Manage Benefits and Finances
“I pay for my school as soon as I receive my GI Bill payment. I do not wait. I get the money for school and that is exactly where it goes. I am afraid that if I wait then I will spend it. So I take care of all my school stuff immediately.”
Going back to school to learn a new trade or pursue a new profession is a great opportunity afforded by some hard-earned and well-deserved rewards for service and sacrifice. However, VA education benefits may not cover all of the expenses related to a college education. Make sure you check out the Free Application for Federal Student Aid
) to see what federal loans and grants you may qualify for. Unlike theapplication for VA education benefits, there is a deadline for submitting the FAFSA for each school year.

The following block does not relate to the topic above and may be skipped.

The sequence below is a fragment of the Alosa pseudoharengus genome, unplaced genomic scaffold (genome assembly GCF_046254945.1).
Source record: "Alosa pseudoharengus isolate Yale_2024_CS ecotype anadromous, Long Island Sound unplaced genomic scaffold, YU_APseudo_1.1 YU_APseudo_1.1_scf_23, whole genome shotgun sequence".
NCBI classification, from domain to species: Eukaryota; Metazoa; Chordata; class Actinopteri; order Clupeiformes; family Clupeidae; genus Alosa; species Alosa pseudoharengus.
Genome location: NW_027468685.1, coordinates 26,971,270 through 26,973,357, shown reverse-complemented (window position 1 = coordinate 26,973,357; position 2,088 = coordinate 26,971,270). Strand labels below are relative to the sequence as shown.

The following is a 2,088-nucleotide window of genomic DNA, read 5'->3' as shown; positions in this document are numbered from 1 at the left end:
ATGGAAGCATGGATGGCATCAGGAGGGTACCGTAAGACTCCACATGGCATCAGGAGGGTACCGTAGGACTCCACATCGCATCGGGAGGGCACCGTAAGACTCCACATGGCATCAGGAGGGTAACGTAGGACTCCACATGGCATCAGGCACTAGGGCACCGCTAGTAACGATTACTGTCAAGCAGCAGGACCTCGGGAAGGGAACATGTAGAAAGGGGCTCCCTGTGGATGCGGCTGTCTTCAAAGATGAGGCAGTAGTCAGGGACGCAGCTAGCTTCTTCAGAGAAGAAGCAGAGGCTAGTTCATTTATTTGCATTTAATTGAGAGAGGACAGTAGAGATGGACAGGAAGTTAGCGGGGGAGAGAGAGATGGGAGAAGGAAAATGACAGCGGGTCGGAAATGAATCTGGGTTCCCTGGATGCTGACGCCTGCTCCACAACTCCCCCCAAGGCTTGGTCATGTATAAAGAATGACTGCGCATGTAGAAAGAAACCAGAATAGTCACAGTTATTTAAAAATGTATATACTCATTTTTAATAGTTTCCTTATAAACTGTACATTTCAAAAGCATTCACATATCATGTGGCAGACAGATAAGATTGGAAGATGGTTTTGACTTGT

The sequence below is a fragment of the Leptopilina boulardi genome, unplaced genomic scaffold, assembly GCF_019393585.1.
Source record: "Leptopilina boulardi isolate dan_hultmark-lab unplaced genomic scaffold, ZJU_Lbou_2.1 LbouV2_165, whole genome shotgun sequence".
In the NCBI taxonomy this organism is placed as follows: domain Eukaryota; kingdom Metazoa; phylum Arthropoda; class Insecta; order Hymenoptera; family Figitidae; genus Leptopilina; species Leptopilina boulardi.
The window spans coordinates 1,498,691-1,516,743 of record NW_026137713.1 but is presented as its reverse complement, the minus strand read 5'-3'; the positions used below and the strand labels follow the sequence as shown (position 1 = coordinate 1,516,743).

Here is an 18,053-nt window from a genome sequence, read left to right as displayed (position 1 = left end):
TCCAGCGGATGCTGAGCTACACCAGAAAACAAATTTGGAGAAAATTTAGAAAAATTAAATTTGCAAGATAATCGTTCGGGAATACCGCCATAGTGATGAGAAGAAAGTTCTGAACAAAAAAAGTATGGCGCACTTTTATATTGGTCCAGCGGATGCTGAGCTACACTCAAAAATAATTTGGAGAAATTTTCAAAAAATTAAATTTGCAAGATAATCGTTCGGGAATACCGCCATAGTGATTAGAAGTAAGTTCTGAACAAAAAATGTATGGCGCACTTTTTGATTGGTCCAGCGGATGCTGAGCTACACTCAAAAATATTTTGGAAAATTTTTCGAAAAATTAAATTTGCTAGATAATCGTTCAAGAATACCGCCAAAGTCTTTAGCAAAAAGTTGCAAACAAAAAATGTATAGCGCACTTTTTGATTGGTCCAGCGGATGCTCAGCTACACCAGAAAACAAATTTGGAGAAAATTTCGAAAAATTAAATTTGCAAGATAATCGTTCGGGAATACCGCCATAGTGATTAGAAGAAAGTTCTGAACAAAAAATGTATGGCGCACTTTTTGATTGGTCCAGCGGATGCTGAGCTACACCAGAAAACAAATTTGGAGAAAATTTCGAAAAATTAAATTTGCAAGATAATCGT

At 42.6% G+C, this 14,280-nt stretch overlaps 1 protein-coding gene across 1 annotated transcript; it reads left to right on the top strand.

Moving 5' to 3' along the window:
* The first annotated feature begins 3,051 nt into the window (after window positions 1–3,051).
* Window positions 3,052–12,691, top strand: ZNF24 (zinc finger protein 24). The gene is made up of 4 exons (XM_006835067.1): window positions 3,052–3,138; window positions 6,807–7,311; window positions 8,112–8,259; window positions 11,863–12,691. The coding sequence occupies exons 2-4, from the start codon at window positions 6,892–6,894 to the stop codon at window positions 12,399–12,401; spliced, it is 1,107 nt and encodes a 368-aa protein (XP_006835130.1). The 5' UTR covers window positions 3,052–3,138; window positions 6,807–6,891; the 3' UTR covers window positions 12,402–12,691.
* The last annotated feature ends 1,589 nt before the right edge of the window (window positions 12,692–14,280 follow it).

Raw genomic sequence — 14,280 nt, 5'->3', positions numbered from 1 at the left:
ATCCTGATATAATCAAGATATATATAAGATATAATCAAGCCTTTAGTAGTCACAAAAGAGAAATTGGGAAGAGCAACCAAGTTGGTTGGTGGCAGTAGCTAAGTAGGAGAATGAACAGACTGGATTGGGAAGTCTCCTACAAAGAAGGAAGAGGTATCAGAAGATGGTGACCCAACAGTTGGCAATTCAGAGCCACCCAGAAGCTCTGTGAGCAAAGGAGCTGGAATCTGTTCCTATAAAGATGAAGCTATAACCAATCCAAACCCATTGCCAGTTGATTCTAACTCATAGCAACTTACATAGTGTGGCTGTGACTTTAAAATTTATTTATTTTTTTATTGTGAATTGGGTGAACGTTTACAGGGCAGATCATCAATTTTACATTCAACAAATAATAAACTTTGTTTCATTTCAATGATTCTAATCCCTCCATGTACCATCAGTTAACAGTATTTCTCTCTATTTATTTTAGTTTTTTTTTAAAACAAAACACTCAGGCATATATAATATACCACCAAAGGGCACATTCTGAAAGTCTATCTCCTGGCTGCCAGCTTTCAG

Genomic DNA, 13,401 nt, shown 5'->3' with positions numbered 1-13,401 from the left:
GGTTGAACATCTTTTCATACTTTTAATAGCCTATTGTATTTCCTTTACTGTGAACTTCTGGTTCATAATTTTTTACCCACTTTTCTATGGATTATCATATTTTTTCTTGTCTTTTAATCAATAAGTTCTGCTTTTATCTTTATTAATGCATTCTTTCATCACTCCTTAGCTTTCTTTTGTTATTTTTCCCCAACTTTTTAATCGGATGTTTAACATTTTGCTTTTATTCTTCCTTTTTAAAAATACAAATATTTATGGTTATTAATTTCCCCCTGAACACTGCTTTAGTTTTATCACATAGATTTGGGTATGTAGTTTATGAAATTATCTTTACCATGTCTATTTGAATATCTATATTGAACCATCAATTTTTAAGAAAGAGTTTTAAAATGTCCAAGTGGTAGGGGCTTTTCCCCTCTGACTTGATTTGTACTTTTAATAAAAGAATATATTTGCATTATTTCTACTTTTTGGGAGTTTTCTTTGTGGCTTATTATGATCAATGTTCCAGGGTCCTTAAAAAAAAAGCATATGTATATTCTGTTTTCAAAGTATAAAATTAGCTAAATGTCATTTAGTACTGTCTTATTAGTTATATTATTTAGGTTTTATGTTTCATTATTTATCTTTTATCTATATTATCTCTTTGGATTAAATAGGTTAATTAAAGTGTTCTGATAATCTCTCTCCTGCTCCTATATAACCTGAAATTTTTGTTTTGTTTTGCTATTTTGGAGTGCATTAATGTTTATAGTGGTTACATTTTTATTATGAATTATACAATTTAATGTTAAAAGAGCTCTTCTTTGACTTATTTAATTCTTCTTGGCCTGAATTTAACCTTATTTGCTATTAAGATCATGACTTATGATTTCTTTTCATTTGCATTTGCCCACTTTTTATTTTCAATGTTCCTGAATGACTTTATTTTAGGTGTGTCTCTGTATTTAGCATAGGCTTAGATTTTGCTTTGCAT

While VA education benefits, grants, and other tuition assistance usually do not have to be repaid, student loans
will often enter repayment 90 days after a student stops attending classes or graduates. As with all loans, rates and terms will vary according to the lender, but many undergraduates will qualify for federally funded and/or subsidized loans in addition to grants.
Once you have your financial package in place, it can be challenging to manage your benefits and finances. Unlike traditional college students, veterans may have additional family obligations. A variety of tools
are available to help you plan for expenses such as buying a new laptop or making a mortgage payment.
Take advantage of the new student orientation courses required by most colleges and universities which review financial management strategies. Nonprofit organizations
offer budget and/or credit counseling services to those who qualify, while other agencies are set up specifically for veterans
to receive financial planning advice. Adhering to a budget by paying tuition, fees, and other expenses as soon as the funding is available ensures that your educational, personal, and financial well-being come first.